SL Green Realty commences One Vanderbilt Avenue project in New York City
US-based real estate investment firm SL Green Realty has broken ground on One Vanderbilt Avenue.
One Vanderbilt Avenue will be the second tallest tower in New York City. Its location beside Grand Central Terminal will directly connect to its network of mass transit.
SL Green's chief executive officer Marc Holliday said: “One Vanderbilt will be a high-performing addition to the Manhattan skyline serving as a blueprint for 21st century commercial development.”
“As the largest commercial property owner in New York, we are proud to partner with the city to create a model for unsubsidised development that drives our economy and makes a critical contribution to its infrastructure.”
One Vanderbilt was designed by Kohn Pedersen Fox (KPF) Associates and will comprise an entire city block, bounded by Madison and Vanderbilt Avenues to the west and east, as well as East 43rd and East 42nd Streets to the north and south.
SL Green's realty claimed that at 1,401ft tall, the building’s tapered form will pay tribute to New York’s iconic skyscrapers, featuring sharp lines and bold angles. At its base along 42nd Street, the building will set back at an angle to show Grand Central’s majestic Vanderbilt cornice. The tower is expected to receive leadership in energy and environmental design (LEED) certification.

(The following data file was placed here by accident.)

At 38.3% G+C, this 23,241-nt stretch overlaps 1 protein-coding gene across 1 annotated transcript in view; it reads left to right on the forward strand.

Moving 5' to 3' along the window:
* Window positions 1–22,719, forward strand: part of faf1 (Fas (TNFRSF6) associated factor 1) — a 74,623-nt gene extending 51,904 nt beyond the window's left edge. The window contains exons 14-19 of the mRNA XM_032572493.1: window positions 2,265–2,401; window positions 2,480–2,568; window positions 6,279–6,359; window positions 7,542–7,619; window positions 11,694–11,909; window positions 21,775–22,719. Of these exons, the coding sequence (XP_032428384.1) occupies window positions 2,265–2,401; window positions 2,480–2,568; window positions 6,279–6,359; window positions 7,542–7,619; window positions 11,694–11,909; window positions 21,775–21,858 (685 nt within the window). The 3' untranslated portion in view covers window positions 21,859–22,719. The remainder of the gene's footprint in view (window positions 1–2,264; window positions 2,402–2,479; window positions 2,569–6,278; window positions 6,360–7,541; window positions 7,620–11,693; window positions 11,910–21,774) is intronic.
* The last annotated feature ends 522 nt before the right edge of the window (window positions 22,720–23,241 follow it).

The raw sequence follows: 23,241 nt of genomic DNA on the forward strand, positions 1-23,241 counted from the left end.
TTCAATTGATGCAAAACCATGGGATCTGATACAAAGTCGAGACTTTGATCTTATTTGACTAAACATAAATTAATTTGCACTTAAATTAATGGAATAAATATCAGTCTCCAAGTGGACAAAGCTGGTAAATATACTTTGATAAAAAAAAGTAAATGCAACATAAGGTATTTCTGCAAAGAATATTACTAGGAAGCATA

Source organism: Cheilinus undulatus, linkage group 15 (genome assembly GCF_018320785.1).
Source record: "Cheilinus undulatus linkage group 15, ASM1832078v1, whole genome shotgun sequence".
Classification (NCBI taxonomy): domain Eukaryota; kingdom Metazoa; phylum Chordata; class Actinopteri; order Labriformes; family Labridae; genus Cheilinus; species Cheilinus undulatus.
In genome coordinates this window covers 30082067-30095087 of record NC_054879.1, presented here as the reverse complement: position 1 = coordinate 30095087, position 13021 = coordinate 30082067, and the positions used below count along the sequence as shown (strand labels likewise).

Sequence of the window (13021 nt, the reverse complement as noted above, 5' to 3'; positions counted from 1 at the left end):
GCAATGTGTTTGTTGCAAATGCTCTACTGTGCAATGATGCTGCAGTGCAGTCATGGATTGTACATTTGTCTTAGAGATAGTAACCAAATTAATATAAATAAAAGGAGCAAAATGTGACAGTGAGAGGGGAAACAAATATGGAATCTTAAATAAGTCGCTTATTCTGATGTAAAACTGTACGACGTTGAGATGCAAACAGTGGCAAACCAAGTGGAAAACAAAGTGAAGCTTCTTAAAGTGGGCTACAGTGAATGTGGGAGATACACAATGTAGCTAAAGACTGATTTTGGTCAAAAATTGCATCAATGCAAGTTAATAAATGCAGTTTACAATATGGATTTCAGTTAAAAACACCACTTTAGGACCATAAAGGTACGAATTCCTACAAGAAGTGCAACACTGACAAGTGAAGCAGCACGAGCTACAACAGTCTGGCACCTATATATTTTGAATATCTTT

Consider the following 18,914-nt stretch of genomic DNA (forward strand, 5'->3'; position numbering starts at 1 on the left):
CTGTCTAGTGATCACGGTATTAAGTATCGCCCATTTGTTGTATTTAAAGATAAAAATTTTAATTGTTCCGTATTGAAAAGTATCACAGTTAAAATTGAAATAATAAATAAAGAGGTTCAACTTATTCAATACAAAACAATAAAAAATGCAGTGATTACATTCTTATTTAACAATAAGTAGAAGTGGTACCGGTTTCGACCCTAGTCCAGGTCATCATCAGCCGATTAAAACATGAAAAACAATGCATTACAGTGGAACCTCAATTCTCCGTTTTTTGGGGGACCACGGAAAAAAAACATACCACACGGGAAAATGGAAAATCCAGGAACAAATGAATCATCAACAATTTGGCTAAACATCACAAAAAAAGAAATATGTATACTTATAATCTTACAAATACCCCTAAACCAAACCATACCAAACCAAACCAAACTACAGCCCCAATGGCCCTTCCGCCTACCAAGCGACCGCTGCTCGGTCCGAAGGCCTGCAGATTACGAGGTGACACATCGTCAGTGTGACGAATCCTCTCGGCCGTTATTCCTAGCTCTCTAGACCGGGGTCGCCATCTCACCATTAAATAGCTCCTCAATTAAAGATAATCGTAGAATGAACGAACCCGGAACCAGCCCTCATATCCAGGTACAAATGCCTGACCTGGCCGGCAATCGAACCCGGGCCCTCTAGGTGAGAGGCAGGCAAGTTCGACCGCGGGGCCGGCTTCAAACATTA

It will provide 1.7 million ft² of office space across 58 floors, featuring column-free floors and open views through floor-to-ceiling windows, while also offering a 30,000ft² tenant-only amenity floor and dining facility.
Kohn Pedersen Fox Associates' president James von Klemperer said: “One Vanderbilt will not only emerge as an elegant, tapered new icon on the New York skyline, but will also serve as a leading example of a global trend of connecting train stations to tall towers.
“This building will change its neighborhood for the better. It will provide a new gateway to the city made possible only through the unusually harmonious partnership between architect, developer, and the City of New York.”
It is estimated that construction will complete in 2020.